Drayage 101 – A Summary of Drayage Do’s and Don’ts

All right – We can summarize our drayage discussion by highlighting all the features of the past 7 videos – What I call – Drayage 101. So let’s just dig. Now, I decided not to go into all the drayage terminology.  I felt that if you needed to understand the difference between stacked shipments and constricted space unloading, you would probably be working with a display house already that can control these specifics better.  Ok – so Drayage 101 – let’s just go down the checklist:

  1. Consolidate shipments to make the best use of the 200 pound minimum.
  2. Send 2 pound FedEx’s or small shipments to your hotel and hand carry them into the show – again to avoid 200 pound minimums.
  3. Advanced drayage can save a lot of money in shipping costs when you can transship from one show to another.
  4. Work with a display house to consolidate your shipment and ship your freight. Their surcharge is typically less expensive than the additional cost for loose or special handling drayage. They also get deep discounts with shipping companies because of the volume of shipping they do.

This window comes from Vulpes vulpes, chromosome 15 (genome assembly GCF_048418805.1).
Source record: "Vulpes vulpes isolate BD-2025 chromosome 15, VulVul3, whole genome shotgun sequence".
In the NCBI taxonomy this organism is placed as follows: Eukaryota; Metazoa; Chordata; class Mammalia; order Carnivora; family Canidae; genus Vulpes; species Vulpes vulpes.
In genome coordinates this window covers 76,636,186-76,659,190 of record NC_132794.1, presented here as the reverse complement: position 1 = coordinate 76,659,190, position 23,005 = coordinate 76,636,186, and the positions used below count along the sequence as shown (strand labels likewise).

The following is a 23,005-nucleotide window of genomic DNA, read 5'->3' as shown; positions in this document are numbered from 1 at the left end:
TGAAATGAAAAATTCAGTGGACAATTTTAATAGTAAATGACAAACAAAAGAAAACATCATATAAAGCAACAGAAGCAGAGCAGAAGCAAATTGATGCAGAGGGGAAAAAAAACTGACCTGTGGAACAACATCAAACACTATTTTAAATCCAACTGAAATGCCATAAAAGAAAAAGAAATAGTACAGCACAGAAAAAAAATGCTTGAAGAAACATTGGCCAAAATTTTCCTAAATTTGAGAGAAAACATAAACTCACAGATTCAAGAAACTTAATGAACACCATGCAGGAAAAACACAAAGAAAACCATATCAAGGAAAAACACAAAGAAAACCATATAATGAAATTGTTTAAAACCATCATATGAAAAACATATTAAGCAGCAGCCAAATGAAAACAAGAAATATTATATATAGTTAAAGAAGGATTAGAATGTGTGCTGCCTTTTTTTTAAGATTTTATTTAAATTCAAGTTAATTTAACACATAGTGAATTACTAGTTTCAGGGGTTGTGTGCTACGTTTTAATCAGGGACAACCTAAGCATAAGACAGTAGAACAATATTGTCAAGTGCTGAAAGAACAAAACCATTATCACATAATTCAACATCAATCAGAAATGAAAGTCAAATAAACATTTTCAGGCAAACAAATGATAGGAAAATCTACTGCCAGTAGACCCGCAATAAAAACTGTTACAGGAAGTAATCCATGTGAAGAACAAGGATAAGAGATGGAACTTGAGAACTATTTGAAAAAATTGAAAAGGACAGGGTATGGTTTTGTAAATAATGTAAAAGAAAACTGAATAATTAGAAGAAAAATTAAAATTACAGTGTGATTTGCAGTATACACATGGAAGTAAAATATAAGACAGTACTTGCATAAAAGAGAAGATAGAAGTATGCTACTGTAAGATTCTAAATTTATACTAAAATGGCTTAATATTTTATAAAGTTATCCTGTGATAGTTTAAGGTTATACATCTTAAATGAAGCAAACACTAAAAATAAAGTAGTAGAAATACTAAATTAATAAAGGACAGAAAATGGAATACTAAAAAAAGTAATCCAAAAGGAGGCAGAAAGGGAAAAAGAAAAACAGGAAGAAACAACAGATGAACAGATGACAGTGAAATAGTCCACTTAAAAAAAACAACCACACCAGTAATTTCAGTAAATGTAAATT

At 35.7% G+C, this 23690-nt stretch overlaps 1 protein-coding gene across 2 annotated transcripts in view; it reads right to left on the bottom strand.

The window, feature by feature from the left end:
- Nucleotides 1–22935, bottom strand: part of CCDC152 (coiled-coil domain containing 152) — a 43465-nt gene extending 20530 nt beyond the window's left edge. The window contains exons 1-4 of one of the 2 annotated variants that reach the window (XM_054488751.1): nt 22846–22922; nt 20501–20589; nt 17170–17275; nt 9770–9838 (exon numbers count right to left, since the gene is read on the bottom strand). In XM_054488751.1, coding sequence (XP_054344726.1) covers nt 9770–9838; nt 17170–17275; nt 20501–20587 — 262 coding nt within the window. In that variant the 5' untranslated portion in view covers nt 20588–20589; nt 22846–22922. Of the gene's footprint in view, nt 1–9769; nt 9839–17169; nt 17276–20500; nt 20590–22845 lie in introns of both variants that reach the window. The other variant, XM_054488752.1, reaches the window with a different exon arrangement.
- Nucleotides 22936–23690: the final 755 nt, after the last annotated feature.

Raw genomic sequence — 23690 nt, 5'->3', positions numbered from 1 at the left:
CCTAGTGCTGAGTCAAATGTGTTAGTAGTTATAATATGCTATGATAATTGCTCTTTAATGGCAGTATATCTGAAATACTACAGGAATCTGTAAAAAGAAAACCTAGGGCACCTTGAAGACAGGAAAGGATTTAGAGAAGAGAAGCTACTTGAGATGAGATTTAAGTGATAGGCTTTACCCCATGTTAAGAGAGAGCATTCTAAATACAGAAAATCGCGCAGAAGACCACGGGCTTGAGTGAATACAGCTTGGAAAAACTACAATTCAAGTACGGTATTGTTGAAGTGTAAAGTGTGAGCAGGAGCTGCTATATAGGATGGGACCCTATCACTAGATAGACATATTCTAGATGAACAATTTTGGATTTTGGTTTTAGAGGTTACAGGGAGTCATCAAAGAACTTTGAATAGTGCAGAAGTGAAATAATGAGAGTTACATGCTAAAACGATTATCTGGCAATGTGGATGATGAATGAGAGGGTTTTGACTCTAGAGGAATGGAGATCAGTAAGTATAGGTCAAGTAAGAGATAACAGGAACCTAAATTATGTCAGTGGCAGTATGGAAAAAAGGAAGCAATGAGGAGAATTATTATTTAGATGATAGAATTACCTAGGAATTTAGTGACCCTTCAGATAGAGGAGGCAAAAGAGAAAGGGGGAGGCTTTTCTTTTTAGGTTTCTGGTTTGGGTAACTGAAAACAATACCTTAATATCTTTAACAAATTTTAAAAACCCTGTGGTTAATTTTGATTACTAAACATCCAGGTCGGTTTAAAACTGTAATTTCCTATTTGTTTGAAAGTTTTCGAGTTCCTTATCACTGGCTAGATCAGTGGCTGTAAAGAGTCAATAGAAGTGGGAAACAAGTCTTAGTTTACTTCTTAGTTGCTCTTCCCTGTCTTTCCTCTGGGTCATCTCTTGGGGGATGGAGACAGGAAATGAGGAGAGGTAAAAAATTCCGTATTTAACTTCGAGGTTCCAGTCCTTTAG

5. Avoid mixed loads. Separate loose items from crated items, by using separate Bill of Ladings. This way the general contractor will not charge your entire shipment with special handling of usually 30 percent more added to your total drayage bill. A loose carpet and pad can turn an entire crated shipment into special handling. OUCH!
  6. Direct Freight can save you money when you can schedule your freight to arrive on straight time. Advanced freight always comes in during the first move in day regardless of ST or OT.
  7. Use trucking companies nicknamed “padded vans” when possible because they do not charge waiting time for direct drayage shipments like air freight companies do.
  8. Look to your display house to help you lighten the cost of your exhibit program using fabrics and other techniques to reduce your shipping and drayage costs.
  9. Take photos of shipments and label all packages underneath the stretch wrap in case the stretch wrap is removed or torn. Identify shipments on bills of lading as 1 pallet of 8 boxes – not just one pallet.

Let’s stop there and pick up next week with another drayage 101 list.

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We will see you next week. Until then, I am your host Michael Gray telling you to RELAX in the Exhibitor Lounge.